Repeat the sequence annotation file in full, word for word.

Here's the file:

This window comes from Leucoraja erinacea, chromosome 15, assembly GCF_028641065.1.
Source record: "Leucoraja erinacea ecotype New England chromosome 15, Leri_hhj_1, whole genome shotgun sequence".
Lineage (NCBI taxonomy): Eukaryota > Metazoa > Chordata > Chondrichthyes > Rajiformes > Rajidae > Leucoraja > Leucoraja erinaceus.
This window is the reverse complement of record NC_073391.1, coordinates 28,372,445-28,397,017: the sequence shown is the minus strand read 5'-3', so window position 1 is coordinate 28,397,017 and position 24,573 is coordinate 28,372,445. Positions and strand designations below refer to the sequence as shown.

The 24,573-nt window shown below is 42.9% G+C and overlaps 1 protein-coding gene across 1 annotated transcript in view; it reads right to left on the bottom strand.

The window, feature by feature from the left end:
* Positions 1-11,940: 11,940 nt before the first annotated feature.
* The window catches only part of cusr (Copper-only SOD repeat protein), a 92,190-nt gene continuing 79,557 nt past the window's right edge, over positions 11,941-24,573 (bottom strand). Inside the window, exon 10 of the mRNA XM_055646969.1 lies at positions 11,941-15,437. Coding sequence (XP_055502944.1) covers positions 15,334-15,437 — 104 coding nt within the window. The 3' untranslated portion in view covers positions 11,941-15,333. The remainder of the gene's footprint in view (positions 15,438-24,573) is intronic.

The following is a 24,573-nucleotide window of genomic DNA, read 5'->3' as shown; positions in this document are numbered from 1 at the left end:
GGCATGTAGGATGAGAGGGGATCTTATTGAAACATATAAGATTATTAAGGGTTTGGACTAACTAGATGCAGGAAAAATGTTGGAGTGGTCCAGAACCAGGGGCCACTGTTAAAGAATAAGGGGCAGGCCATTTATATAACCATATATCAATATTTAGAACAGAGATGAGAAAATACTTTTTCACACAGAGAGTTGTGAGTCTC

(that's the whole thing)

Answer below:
This window comes from Leucoraja erinacea, chromosome 15, assembly GCF_028641065.1.
Source record: "Leucoraja erinacea ecotype New England chromosome 15, Leri_hhj_1, whole genome shotgun sequence".
Lineage (NCBI taxonomy): Eukaryota > Metazoa > Chordata > Chondrichthyes > Rajiformes > Rajidae > Leucoraja > Leucoraja erinaceus.
This window is the reverse complement of record NC_073391.1, coordinates 28,372,445-28,397,017: the sequence shown is the minus strand read 5'-3', so window position 1 is coordinate 28,397,017 and position 24,573 is coordinate 28,372,445. Positions and strand designations below refer to the sequence as shown.

The 24,573-nt window shown below is 42.9% G+C and overlaps 1 protein-coding gene across 1 annotated transcript in view; it reads right to left on the bottom strand.

The window, feature by feature from the left end:
* Positions 1-11,940: 11,940 nt before the first annotated feature.
* The window catches only part of cusr (Copper-only SOD repeat protein), a 92,190-nt gene continuing 79,557 nt past the window's right edge, over positions 11,941-24,573 (bottom strand). Inside the window, exon 10 of the mRNA XM_055646969.1 lies at positions 11,941-15,437. Coding sequence (XP_055502944.1) covers positions 15,334-15,437 — 104 coding nt within the window. The 3' untranslated portion in view covers positions 11,941-15,333. The remainder of the gene's footprint in view (positions 15,438-24,573) is intronic.

The following is a 24,573-nucleotide window of genomic DNA, read 5'->3' as shown; positions in this document are numbered from 1 at the left end:
GGCATGTAGGATGAGAGGGGATCTTATTGAAACATATAAGATTATTAAGGGTTTGGACTAACTAGATGCAGGAAAAATGTTGGAGTGGTCCAGAACCAGGGGCCACTGTTAAAGAATAAGGGGCAGGCCATTTATATAACCATATATCAATATTTAGAACAGAGATGAGAAAATACTTTTTCACACAGAGAGTTGTGAGTCTC